Goldman Sachs Asset Management Names Co-Head of Public Investing Group

Along with other changes, GSAM announced Tuesday that Greg Calnon will lead the $2.4 trillion business with Ashish Shah.

Courtesy Photo

Courtesy Photo

Three months after naming a new head of its fixed-income unit, more leadership changes are happening at Goldman Sachs Asset Management.

Greg Calnon, the global head of multi-asset solutions, was named co-head of the $2.4 trillion public investing business alongside Ashish Shah. Marc Nachmann, the global head of the asset and wealth management group, and Julian Salisbury, chief investment officer of asset and wealth management, announced the appointment in a memo to employees Tuesday afternoon. Shah will continue to serve as chief investment officer of public investing.

Goldman’s asset and wealth management group has $2.67 trillion under its supervision and now includes one of the largest alternative investments businesses.

In the note to employees, Nachmann and Salisbury highlighted the unit’s success, pointing out that 73 percent of the manager’s public investing assets are ranked in the top half of their peer group by Morningstar on a five-year basis. Assets under the group’s supervision have grown as a result of the firm capitalizing on new investment opportunities and giving quality, tailored advice to clients, the executives added.

Choosing Calnon, who has worked at Goldman Sachs for 22 years and previously led the outsourced chief investment officer business, to co-head the public investing unit is a sign that the bank is still investing in it, Salisbury said in an interview. Shah was previously the only top leader of the GSAM unit.

“Sometimes people like to focus on turnover or departures, but we always have a strong bench of very tenured, very credible leaders,” Salisbury said. He added that Calnon is an “incredible culture-carrier who has run a very successful business in MAS, where he has recruited and retained high levels of talent and delivered very strong investment performance.”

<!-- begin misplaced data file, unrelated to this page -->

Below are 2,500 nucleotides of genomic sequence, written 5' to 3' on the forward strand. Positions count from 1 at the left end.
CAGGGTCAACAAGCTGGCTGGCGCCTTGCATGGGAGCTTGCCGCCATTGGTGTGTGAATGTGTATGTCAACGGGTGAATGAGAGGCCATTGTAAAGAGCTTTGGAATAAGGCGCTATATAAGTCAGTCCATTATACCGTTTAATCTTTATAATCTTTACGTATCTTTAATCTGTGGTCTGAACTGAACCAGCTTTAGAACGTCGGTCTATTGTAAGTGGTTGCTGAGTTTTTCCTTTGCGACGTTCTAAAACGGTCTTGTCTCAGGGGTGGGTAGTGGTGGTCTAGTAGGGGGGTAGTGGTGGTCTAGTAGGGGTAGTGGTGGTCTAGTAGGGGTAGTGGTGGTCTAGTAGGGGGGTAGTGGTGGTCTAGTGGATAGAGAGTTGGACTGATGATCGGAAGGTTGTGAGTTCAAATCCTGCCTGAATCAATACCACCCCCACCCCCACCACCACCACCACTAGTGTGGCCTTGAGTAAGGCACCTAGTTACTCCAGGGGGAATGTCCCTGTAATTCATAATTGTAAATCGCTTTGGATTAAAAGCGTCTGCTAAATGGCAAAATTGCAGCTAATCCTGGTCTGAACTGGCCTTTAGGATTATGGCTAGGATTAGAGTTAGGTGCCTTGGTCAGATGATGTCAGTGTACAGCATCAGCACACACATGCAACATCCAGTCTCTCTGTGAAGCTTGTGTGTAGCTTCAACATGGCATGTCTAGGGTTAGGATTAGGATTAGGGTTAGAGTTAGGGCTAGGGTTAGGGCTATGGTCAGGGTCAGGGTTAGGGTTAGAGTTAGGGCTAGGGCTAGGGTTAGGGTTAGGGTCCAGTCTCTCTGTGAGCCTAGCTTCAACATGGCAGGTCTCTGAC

Without other strong leaders in MAS, the asset manager wouldn’t have been able to move Calnon to a new position, Salisbury said.

The bank also announced on Tuesday that Tim Braude, head of the $210 billion OCIO business within MAS and the group’s lead portfolio manager for institutional clients, and Valentijn van Nieuwenhuijzen, the chief strategist, head of multi-asset and chief investment officer at NN Investment Partners, will become the new co-heads of Goldman’s multi-asset class solutions business. Both will report to Calnon and Shah.

Valentijn also will continue to serve as head of the sustainable investment and innovation platform and focus on ESG investing in public markets.

Sustainability is a factor that pension funds and other institutional investors consider when choosing an OCIO, Salisbury said.

“If I’m a pension plan, and I’m looking to outsource, I want to bring on board a manager who has a breadth of experience across asset classes, over many cycles. And sustainability would obviously be one of those capabilities it would generally be looking for in a manager,” he said. “It certainly enhanced our credentials as a manager. But I would say it’s one of the factors versus the key driving factor.”

More investors are interested in outsourcing the management of their investments and that trend is going to progress in the future, according to Salisbury.

Pensions that are nearly fully funded, or overfunded, sometimes start considering a couple of options: a potential buyout of the pension liability through an insurance company; or de-risking with a more bond-focused portfolio that “you don’t need as big and as complex an organization to do,” Salisbury said. At that point, organizations begin to consider an OCIO and Goldman likes its chances of winning the business with its new leaders.

“We’re very strongly positioned to be able to help them with that migration, given our own capabilities in-house around alternative investments, but also our ability to invest in third-party managers as well,” Salisbury said.